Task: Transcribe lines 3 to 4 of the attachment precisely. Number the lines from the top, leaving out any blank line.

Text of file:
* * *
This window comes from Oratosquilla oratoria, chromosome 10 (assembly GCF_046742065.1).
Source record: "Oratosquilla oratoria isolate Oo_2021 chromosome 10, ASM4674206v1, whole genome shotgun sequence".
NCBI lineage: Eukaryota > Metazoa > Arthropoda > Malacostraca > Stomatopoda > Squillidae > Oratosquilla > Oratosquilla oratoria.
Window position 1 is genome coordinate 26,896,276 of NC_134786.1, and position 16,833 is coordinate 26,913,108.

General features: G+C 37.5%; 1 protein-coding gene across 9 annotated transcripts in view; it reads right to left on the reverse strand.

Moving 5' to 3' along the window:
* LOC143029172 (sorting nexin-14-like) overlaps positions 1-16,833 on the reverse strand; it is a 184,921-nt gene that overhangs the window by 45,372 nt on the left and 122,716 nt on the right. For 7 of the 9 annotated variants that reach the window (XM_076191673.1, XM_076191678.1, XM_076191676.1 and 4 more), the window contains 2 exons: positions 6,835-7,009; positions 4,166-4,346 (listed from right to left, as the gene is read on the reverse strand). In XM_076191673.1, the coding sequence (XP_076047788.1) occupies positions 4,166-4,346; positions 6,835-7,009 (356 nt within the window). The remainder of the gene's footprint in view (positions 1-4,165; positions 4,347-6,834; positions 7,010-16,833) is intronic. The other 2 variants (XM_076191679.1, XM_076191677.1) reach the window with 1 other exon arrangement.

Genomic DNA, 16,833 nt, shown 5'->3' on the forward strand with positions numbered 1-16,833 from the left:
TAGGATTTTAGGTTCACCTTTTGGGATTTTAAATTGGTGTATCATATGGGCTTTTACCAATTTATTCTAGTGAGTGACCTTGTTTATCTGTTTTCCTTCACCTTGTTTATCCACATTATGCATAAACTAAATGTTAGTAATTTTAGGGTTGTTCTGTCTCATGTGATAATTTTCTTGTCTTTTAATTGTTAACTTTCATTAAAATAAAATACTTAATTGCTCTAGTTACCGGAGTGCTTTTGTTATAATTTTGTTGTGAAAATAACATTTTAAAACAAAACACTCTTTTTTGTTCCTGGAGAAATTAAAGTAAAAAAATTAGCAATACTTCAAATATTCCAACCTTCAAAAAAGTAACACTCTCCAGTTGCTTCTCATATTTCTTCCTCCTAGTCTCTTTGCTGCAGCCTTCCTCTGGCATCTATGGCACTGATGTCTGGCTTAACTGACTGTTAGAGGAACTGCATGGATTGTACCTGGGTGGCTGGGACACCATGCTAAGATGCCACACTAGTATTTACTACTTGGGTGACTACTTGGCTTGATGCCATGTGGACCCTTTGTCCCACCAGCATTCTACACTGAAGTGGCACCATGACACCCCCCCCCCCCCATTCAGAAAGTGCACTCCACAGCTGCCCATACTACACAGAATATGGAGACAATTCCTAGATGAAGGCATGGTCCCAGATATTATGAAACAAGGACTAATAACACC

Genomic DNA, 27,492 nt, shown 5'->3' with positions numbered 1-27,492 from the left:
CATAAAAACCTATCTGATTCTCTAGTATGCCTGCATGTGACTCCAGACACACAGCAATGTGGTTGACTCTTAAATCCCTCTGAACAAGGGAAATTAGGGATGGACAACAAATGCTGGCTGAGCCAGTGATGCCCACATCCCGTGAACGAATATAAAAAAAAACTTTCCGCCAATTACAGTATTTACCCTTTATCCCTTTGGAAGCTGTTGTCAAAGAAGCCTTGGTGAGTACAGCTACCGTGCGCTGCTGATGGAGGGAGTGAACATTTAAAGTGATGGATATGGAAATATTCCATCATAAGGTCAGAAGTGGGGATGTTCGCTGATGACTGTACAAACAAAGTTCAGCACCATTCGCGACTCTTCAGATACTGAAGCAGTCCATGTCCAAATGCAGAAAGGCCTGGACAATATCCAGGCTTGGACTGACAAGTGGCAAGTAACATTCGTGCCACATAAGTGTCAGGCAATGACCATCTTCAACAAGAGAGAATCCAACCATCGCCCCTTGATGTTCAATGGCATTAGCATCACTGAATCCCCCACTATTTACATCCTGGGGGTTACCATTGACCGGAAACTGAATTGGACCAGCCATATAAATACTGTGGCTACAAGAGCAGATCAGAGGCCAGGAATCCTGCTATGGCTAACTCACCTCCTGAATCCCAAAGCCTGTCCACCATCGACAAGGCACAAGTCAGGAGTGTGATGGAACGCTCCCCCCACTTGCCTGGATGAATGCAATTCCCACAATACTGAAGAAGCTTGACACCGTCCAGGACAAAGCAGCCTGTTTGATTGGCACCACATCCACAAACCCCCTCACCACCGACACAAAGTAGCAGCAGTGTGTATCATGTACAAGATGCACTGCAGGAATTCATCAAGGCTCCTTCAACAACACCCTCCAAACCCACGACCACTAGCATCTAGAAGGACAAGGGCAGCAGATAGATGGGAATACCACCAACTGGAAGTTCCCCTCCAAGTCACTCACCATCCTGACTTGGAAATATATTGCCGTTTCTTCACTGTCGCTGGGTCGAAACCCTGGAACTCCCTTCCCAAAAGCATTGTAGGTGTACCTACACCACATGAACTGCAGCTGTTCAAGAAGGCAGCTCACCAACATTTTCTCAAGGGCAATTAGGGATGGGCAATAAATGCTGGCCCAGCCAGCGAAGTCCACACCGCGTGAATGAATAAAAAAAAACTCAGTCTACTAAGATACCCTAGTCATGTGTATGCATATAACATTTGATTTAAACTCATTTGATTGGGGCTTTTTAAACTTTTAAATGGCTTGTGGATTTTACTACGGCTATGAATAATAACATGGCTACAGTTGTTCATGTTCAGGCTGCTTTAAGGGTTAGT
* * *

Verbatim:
NCBI lineage: Eukaryota > Metazoa > Arthropoda > Malacostraca > Stomatopoda > Squillidae > Oratosquilla > Oratosquilla oratoria.
Window position 1 is genome coordinate 26,896,276 of NC_134786.1, and position 16,833 is coordinate 26,913,108.